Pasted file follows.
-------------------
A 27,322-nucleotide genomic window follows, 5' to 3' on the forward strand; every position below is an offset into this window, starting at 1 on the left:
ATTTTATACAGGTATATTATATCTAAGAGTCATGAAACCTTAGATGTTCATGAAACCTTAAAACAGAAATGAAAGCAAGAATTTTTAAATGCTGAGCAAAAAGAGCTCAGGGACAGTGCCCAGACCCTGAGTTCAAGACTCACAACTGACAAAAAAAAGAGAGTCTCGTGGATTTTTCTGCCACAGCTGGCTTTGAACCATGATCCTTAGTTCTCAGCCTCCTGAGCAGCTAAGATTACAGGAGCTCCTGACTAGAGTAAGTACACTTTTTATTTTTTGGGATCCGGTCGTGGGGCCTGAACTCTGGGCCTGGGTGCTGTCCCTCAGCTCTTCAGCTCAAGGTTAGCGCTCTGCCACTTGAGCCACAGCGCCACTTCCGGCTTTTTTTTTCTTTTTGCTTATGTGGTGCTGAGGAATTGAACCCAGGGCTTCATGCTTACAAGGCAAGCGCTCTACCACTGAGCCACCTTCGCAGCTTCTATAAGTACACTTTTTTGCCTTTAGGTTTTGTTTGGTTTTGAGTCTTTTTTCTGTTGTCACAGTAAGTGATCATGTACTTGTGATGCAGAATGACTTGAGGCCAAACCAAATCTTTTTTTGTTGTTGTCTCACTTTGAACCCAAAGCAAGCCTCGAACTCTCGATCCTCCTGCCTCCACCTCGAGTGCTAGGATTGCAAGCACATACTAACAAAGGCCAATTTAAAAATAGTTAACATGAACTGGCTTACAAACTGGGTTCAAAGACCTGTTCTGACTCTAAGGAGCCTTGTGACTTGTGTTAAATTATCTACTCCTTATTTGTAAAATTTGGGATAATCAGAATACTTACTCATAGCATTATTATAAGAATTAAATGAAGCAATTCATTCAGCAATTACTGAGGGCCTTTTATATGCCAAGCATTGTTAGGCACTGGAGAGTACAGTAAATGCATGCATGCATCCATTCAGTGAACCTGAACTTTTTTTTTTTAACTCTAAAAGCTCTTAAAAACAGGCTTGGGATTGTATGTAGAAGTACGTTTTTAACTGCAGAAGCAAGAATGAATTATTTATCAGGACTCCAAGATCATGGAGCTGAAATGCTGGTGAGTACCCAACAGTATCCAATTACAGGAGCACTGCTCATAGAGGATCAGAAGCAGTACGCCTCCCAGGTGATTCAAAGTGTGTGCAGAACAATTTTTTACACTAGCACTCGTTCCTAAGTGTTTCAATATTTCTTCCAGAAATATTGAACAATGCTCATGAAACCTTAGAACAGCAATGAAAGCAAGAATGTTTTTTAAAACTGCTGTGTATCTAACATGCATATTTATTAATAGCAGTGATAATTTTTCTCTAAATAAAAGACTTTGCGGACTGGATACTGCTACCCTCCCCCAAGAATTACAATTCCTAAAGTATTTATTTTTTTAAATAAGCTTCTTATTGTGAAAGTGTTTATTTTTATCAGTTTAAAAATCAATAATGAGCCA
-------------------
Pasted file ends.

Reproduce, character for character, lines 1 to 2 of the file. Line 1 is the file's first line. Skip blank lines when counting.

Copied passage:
A 27,322-nucleotide genomic window follows, 5' to 3' on the forward strand; every position below is an offset into this window, starting at 1 on the left:
ATTTTATACAGGTATATTATATCTAAGAGTCATGAAACCTTAGATGTTCATGAAACCTTAAAACAGAAATGAAAGCAAGAATTTTTAAATGCTGAGCAAAAAGAGCTCAGGGACAGTGCCCAGACCCTGAGTTCAAGACTCACAACTGACAAAAAAAAGAGAGTCTCGTGGATTTTTCTGCCACAGCTGGCTTTGAACCATGATCCTTAGTTCTCAGCCTCCTGAGCAGCTAAGATTACAGGAGCTCCTGACTAGAGTAAGTACACTTTTTATTTTTTGGGATCCGGTCGTGGGGCCTGAACTCTGGGCCTGGGTGCTGTCCCTCAGCTCTTCAGCTCAAGGTTAGCGCTCTGCCACTTGAGCCACAGCGCCACTTCCGGCTTTTTTTTTCTTTTTGCTTATGTGGTGCTGAGGAATTGAACCCAGGGCTTCATGCTTACAAGGCAAGCGCTCTACCACTGAGCCACCTTCGCAGCTTCTATAAGTACACTTTTTTGCCTTTAGGTTTTGTTTGGTTTTGAGTCTTTTTTCTGTTGTCACAGTAAGTGATCATGTACTTGTGATGCAGAATGACTTGAGGCCAAACCAAATCTTTTTTTGTTGTTGTCTCACTTTGAACCCAAAGCAAGCCTCGAACTCTCGATCCTCCTGCCTCCACCTCGAGTGCTAGGATTGCAAGCACATACTAACAAAGGCCAATTTAAAAATAGTTAACATGAACTGGCTTACAAACTGGGTTCAAAGACCTGTTCTGACTCTAAGGAGCCTTGTGACTTGTGTTAAATTATCTACTCCTTATTTGTAAAATTTGGGATAATCAGAATACTTACTCATAGCATTATTATAAGAATTAAATGAAGCAATTCATTCAGCAATTACTGAGGGCCTTTTATATGCCAAGCATTGTTAGGCACTGGAGAGTACAGTAAATGCATGCATGCATCCATTCAGTGAACCTGAACTTTTTTTTTTTAACTCTAAAAGCTCTTAAAAACAGGCTTGGGATTGTATGTAGAAGTACGTTTTTAACTGCAGAAGCAAGAATGAATTATTTATCAGGACTCCAAGATCATGGAGCTGAAATGCTGGTGAGTACCCAACAGTATCCAATTACAGGAGCACTGCTCATAGAGGATCAGAAGCAGTACGCCTCCCAGGTGATTCAAAGTGTGTGCAGAACAATTTTTTACACTAGCACTCGTTCCTAAGTGTTTCAATATTTCTTCCAGAAATATTGAACAATGCTCATGAAACCTTAGAACAGCAATGAAAGCAAGAATGTTTTTTAAAACTGCTGTGTATCTAACATGCATATTTATTAATAGCAGTGATAATTTTTCTCTAAATAAAAGACTTTGCGGACTGGATACTGCTACCCTCCCCCAAGAATTACAATTCCTAAAGTATTTATTTTTTTAAATAAGCTTCTTATTGTGAAAGTGTTTATTTTTATCAGTTTAAAAATCAATAATGAGCCA